My phone rings as I near the bus stop. “Have you heard from Marian today?” my mother asks.
“There’s supposed to be a thunderstorm.” Marian has gone to the north coast for a few days. She is staying in a rented cottage on a headland near Ballycastle. “She’s not diving, is she?”
“No,” I say, not mentioning what Marian had told me about wanting to swim into the caves at Ballintoy, if she could time it right with the tides.
I hoped she would. I liked the thought of her swimming through the limestone arches, bobbing in the water inside the mouth of the caves. It would be like an antidote, the quiet and the spaciousness. The exact opposite of Belfast, of her work as a paramedic, sitting in the back of an ambulance, racing through red lights, steeling herself for the moment when the doors will open.
“There’s no sense in doing that on your own.”
“She’s not diving, mam. See you tonight, okay?” On Thursdays, when we broadcast our program, my mother collects Finn from day care, since I don’t get home in time. It means a long day for her. She works as a housekeeper for a couple in Bangor. She cleans their house, buys their food, washes their clothes. They keep the thermostat so high all year that she works in a pair of shorts and a tank top. Twice a week, she puts on a coat to drag their bins down the long gravel drive and back up again. They recently spent half a million pounds to put a heated single-lane swimming pool under their house, which neither of us can believe she has never used.
“Not even when they’re away?” asked Marian.
Our mam laughed. “Catch yourself on.”
On the bus into the city, I look through my reflection at the lough. Across its vast surface, the faint shapes of the Mourne mountains rise in the distance.
I send Marian a message, then scroll up to the picture she sent me yesterday of herself standing on the Carrick-a-rede rope bridge. Tourists used to wait for hours to cross the bridge, but now it hangs empty for most of the year, the waves crashing a hundred feet beneath it. In the picture, she is alone, her hands gripping the ropes, laughing.
Marian has wavy brown hair that she wears loose, or piled on top of her head with a gold clasp. We look similar—same eyes, and cheekbones, and dark hair—though Marian’s is an inch shorter than mine, and softer. Her natural expression, when she’s not speaking, is open and amused, like she’s waiting to hear the end of a joke, while mine tends to be more grave. Both have their drawbacks. I often have to reassure people that I’m not worried when I am, in fact, thinking, and Marian, who has been a paramedic for six years, still gets asked on every shift if she’s new to the job. She will say, “I’m going to insert an IV line now,” and the patient will look alarmed and say, “Have you done that before?”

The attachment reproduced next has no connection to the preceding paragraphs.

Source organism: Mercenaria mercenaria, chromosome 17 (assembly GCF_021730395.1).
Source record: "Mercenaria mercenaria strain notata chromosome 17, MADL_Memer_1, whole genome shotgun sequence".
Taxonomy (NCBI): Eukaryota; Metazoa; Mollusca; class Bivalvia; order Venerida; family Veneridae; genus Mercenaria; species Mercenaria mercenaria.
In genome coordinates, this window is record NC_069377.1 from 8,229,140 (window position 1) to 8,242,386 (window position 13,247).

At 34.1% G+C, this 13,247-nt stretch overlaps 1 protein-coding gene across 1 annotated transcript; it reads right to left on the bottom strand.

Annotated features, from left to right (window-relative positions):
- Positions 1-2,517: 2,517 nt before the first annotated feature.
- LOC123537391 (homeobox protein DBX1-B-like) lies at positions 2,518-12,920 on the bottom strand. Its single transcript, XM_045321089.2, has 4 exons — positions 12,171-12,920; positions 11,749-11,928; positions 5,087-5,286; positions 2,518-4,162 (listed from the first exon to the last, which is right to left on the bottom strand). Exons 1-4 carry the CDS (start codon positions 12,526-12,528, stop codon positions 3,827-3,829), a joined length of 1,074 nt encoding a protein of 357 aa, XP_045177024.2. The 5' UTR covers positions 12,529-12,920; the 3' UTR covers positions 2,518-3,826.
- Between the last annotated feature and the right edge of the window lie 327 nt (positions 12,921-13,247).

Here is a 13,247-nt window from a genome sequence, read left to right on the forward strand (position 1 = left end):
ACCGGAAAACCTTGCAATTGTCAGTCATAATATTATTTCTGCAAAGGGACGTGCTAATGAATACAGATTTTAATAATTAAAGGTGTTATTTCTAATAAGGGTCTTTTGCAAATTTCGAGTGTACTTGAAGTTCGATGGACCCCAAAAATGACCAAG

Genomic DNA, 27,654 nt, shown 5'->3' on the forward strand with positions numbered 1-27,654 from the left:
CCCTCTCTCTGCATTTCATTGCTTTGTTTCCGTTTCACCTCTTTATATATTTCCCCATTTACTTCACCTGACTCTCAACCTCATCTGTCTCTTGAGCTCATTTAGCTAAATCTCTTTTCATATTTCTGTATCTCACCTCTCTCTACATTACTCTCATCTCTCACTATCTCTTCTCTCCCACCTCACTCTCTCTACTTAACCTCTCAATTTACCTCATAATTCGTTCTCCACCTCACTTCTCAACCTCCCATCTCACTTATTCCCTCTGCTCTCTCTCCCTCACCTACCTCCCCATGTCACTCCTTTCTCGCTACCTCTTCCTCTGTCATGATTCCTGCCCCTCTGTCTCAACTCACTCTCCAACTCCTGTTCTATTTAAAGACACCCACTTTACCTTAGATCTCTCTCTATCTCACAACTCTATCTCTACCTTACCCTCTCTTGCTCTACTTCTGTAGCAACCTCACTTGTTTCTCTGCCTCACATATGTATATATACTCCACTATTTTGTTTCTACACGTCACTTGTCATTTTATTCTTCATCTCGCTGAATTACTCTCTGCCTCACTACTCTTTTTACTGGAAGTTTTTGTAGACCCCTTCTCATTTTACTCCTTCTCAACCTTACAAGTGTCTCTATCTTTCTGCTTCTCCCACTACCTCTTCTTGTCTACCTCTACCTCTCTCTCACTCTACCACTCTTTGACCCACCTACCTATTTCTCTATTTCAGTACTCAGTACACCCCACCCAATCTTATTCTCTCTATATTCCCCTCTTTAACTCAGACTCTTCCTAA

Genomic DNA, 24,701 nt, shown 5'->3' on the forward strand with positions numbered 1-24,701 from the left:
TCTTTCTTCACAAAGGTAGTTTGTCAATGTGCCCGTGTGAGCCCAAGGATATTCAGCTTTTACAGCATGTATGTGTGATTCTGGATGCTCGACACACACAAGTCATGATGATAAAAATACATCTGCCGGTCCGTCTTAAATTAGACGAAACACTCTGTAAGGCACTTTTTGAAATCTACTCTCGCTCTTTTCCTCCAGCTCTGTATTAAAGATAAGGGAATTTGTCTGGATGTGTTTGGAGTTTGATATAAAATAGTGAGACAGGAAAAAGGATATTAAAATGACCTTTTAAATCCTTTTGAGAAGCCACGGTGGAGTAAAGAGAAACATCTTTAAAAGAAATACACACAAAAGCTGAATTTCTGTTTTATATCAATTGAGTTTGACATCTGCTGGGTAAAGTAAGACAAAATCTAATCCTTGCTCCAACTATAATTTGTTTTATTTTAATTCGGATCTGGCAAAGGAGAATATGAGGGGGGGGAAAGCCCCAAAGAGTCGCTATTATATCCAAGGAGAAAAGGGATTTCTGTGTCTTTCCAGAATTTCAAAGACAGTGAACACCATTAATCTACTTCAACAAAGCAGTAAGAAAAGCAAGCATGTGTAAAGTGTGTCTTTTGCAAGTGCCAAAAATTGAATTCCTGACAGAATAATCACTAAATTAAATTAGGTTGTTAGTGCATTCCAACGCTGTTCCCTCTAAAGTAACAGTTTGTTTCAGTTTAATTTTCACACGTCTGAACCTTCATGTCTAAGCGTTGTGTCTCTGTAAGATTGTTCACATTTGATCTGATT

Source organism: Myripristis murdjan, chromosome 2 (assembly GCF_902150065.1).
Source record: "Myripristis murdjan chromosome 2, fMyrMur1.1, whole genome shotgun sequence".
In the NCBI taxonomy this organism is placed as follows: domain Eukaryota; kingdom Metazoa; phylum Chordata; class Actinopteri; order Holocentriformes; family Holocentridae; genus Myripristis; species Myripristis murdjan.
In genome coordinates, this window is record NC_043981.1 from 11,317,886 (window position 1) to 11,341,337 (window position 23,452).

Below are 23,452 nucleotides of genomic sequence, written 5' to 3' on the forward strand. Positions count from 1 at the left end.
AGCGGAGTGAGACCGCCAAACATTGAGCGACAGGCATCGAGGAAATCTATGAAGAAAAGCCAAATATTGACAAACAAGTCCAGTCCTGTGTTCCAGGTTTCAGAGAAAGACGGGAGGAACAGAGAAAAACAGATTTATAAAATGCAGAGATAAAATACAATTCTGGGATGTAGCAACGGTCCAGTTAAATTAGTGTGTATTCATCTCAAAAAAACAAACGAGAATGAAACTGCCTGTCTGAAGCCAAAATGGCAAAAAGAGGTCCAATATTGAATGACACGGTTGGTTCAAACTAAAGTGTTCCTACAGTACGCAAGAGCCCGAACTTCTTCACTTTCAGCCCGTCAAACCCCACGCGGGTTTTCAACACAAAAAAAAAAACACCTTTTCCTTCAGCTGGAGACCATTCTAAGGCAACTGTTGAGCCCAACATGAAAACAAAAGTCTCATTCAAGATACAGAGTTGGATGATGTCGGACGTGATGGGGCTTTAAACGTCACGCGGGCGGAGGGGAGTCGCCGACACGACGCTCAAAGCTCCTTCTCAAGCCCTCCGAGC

Neither of us looks like our mother, who is blonde and sturdy, with an air of brisk warmth. We look like our father and his side of the family, his sisters and parents, which seems unfair, given that we never see him, or any of them.
I allow myself to daydream until the road separates from the lough, then open my phone to start reading the news. I produce a weekly political radio program at the BBC. Some of the broadcasts devolve into local politicians shouting over each other, but others turn electric, especially now. You can’t live in Northern Ireland at the moment and not be interested in politics.
When we reach Belfast, I stop at Deanes for a flat white. Everything about the café and the other customers seems ordinary. You can’t tell from the outside, but the IRA has this city under its thumb. They run security rackets. Every building site has to pay them protection money, and all the restaurants in west Belfast have doormen. An IRA representative will tell the owner, “You need two doormen on Thursday and Friday nights.”
“Wise up,” the owner says. “I don’t need security, it’s only a restaurant.”
Then they send in twenty lads to smash the place up, return the next day, and say, “See? I said you needed security.”
It’s easier to pay them the money than to complain. It’s easier to do a lot of the things that they ask, given the alternatives.
Our former neighbor’s son was caught selling drugs by the IRA. They accused him, without any irony, of endangering the community. She was told to bring him behind the Riverview shops for a punishment beating, but they ended up kneecapping him.
“You brought him to be beaten?” I asked.
“Aye, but I didn’t say they could shoot him. They had no call to fucking shoot him.”